Waffle is Wordle blended with a crossword puzzle

Waffle - a Wordle alternative
(Image credit: Alan Martin)

Wordle alternatives are dime a dozen due to the meteoric rise in popularity of the New York Times’ daily brain teaser. Add another word game to the mix.

Waffle is the latest in a long line of Wordle rivals for your break-time attention, but it’s actually one of the strongest I’ve played. Waffle combines the basic rules of Wordle (right down to the green and yellow color code) with the interlocking words that you might find in the newspaper’s legendary crossword.

Instead of presenting you with a blank canvas and leaving the input of letters to you, Waffle begins with a full grid of possible letters in a mix of right and wrong places. There are six five-letter words arranged on a waffle-shaped grid (hence the name — no need for a tenuous -le affix here). It’s up to you to drag and drop the letters between words to turn the whole board green.

Waffle - a Wordle alternative

(Image credit: Alan Martin)

Trial and error will no doubt get you there eventually, but you only get 15 moves, and every puzzle is solvable in just ten. The closer you get to that theoretical perfect game, the more stars you get — and it’s not as easy as it sounds.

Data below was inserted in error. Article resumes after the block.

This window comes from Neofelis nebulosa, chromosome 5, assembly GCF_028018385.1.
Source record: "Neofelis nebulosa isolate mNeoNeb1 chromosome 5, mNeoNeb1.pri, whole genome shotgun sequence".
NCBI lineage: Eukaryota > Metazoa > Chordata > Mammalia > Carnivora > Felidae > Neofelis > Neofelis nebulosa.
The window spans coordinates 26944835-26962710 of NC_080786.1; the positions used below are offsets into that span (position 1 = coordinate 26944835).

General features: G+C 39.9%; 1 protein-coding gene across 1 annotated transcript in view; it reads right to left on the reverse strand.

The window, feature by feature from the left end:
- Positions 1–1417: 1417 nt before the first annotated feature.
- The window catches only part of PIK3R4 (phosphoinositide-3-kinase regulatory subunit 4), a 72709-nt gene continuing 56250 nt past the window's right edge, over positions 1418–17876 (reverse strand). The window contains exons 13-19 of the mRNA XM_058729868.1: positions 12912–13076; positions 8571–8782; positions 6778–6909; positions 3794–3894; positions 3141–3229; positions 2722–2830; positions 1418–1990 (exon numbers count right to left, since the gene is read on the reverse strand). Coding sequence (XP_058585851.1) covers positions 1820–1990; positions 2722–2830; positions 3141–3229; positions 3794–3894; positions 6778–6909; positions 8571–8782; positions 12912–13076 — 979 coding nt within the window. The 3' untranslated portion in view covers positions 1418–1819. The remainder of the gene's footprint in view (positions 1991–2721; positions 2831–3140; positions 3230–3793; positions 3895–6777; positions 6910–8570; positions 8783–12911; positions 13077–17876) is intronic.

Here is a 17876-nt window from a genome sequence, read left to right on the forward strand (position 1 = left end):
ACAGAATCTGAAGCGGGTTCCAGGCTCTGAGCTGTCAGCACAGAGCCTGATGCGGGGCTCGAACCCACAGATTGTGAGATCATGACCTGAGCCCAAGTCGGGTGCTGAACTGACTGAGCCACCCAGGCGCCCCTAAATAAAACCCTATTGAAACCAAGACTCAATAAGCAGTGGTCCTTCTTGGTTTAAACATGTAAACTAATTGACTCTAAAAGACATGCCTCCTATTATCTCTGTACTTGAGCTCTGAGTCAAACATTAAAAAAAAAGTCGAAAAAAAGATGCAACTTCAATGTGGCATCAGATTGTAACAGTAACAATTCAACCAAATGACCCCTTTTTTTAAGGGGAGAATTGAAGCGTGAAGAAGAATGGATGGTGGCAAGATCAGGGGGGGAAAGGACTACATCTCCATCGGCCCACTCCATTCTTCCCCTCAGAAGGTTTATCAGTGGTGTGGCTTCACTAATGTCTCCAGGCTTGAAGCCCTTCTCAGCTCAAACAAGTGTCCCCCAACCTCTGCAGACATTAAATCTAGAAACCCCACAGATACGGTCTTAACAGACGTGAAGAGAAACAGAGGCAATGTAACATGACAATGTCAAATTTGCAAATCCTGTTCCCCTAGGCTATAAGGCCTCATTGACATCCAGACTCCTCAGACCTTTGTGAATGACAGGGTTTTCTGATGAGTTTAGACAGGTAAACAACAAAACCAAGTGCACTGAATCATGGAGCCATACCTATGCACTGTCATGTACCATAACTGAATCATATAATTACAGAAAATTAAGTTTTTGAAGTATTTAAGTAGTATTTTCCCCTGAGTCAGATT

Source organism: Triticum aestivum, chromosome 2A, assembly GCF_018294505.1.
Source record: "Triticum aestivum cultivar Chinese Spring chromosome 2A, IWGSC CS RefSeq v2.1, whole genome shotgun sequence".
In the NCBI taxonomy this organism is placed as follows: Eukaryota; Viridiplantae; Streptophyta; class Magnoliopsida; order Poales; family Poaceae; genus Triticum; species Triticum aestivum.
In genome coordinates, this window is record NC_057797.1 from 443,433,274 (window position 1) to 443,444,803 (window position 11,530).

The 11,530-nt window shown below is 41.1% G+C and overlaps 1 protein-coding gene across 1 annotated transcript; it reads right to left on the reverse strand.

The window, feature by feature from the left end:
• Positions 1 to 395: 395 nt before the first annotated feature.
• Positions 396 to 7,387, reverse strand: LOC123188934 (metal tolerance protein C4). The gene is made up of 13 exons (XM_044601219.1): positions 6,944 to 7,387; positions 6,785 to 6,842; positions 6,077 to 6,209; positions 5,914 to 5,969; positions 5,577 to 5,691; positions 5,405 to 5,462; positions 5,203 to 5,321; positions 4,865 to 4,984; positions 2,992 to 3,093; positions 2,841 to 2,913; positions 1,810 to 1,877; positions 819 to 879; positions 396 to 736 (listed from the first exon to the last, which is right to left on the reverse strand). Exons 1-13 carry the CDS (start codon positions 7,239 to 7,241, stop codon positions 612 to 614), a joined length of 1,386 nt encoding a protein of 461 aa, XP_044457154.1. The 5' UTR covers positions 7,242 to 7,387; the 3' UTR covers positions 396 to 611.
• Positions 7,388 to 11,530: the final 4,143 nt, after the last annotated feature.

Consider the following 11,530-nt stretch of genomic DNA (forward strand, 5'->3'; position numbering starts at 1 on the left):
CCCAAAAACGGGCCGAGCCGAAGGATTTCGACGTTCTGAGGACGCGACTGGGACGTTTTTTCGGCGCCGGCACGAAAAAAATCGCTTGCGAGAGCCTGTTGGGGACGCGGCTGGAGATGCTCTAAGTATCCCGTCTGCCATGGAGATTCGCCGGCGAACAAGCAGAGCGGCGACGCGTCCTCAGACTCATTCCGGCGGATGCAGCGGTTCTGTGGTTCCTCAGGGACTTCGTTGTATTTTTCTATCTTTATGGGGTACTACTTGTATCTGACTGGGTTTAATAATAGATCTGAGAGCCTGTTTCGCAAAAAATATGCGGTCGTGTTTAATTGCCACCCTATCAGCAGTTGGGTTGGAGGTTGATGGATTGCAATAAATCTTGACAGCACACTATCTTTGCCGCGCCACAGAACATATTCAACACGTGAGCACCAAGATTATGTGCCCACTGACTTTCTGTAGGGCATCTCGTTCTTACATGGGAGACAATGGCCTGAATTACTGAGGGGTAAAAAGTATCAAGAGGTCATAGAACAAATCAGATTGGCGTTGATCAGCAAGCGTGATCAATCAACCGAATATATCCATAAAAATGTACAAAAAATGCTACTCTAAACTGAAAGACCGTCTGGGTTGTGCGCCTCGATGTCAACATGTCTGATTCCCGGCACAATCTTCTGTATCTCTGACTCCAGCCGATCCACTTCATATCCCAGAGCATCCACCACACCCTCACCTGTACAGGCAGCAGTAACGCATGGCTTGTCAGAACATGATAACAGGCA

While I managed my first attempt with two turns to spare, that only rewarded me with a measly two stars for my performance. It’s a clever twist that leaves you determined to play tomorrow — not just for the thrill of an extended streak, but to prove that you can improve and one day hit that magic five-star performance. 

Another nice touch: once your grid is complete, the area underneath the game board fills up with the dictionary listings for each word in that day's puzzle. So if you’re dubious that something like “ERGOT” is a word, you’ll not only get the definition, but a pronunciation key too. 

What I like about Waffle is that while the Wordle DNA is still visible, Waffle is very much its own game. Many of the Wordle clones that have sprung up have kept the same basic formula to their detriment: not so here, where the gameplay is completely different, even if the colorscheme and daily loop is repeated.

That means it can take a proud seat alongside the likes of Heardle, Worldle, Who Are Ya?  and Framed as games that nod to the original, but make you think in a different way. I strongly recommend you make Waffle part of your next coffee break. And the one after that, too.

Alan Martin

Freelance contributor Alan has been writing about tech for over a decade, covering phones, drones and everything in between. Previously Deputy Editor of tech site Alphr, his words are found all over the web and in the occasional magazine too. When not weighing up the pros and cons of the latest smartwatch, you'll probably find him tackling his ever-growing games backlog. Or, more likely, playing Spelunky for the millionth time.